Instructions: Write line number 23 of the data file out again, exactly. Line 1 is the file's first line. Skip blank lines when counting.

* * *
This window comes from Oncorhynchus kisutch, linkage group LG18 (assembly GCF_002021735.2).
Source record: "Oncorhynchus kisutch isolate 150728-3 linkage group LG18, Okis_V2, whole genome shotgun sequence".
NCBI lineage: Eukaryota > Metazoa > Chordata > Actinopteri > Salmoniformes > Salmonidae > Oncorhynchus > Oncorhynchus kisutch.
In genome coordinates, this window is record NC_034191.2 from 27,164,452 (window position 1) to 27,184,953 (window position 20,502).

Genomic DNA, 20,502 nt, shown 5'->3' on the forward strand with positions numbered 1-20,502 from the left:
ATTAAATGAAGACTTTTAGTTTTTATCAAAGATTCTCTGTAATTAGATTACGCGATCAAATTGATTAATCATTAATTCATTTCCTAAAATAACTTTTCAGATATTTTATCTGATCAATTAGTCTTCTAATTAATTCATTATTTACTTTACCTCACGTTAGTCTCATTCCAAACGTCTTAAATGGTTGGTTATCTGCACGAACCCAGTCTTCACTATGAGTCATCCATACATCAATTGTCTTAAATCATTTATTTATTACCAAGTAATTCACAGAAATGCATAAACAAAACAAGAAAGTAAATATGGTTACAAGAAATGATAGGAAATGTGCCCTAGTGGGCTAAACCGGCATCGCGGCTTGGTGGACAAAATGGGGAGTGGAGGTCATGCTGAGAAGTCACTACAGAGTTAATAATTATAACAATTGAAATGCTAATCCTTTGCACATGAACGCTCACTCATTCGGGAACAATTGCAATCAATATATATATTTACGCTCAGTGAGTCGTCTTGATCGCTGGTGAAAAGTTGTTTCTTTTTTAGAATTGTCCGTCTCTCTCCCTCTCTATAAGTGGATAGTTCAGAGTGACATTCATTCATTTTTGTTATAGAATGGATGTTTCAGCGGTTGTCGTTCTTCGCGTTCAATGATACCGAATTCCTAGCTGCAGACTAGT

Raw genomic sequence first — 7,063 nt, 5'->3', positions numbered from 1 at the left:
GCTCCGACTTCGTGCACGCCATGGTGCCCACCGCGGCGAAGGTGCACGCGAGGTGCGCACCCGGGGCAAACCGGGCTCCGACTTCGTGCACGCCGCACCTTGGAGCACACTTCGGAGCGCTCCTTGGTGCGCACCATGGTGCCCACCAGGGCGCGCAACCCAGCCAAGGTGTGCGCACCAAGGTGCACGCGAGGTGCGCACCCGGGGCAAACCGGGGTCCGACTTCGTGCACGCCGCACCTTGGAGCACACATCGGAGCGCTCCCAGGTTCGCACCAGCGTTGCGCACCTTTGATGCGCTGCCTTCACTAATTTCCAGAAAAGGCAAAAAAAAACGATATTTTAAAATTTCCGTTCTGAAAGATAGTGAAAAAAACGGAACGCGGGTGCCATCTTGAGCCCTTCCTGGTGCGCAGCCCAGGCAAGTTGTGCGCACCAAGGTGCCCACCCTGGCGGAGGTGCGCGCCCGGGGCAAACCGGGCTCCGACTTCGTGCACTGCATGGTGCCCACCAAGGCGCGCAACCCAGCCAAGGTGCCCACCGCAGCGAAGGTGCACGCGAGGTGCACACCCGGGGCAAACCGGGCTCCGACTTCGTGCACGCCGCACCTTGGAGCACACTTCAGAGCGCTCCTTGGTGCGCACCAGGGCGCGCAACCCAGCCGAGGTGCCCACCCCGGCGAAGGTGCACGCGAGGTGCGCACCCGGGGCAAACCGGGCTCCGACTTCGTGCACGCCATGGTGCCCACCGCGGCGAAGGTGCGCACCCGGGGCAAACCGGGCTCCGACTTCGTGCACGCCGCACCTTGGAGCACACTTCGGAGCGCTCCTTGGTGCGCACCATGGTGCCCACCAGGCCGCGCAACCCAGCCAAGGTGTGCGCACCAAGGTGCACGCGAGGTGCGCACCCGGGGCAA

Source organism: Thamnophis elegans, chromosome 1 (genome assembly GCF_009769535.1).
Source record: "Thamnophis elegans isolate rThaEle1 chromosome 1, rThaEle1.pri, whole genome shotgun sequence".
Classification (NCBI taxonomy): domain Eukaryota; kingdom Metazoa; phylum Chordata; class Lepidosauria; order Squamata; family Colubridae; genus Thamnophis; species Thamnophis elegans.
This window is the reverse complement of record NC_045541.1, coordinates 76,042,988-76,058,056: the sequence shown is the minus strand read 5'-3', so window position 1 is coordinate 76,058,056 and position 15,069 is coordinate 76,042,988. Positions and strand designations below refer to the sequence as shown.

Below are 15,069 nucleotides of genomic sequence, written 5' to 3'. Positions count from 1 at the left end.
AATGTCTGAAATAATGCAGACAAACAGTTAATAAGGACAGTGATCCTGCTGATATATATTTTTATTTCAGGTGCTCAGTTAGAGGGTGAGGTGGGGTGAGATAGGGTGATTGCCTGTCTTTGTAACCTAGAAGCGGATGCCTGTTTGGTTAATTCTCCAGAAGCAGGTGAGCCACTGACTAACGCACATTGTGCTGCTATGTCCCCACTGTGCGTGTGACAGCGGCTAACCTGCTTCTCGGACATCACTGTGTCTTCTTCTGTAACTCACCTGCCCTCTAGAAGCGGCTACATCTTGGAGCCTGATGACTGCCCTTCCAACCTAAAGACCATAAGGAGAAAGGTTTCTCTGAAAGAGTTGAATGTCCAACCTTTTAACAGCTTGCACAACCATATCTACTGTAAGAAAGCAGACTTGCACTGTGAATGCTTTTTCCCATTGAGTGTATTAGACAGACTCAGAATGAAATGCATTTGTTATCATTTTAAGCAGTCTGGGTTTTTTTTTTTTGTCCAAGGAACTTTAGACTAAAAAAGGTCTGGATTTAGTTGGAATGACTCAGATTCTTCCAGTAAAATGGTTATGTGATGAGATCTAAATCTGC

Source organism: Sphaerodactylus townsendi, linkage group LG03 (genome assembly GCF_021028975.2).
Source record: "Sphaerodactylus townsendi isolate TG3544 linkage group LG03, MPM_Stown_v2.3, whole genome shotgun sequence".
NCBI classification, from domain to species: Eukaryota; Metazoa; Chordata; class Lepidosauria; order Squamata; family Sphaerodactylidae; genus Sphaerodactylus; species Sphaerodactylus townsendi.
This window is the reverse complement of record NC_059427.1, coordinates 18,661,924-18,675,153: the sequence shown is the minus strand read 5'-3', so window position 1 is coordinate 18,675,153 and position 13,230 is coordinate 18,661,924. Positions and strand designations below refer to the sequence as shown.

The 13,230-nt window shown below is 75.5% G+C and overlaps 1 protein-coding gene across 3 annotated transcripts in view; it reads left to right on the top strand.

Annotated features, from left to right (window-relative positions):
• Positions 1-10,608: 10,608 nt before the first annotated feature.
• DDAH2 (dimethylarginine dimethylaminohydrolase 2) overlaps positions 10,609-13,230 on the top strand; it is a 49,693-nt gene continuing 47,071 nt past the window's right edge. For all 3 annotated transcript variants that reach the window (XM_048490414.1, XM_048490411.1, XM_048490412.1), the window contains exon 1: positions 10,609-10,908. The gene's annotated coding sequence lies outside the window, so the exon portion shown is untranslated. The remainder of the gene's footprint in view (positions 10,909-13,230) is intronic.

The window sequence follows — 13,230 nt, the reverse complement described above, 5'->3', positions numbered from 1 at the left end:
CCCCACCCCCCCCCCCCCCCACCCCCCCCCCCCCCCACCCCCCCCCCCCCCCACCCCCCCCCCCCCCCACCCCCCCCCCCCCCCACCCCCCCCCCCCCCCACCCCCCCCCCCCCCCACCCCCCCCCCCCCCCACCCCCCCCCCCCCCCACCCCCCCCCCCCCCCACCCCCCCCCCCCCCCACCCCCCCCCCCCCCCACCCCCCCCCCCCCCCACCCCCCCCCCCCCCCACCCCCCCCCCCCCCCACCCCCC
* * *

The window sequence follows — 13,230 nt, the reverse complement described above, 5'->3', positions numbered from 1 at the left end: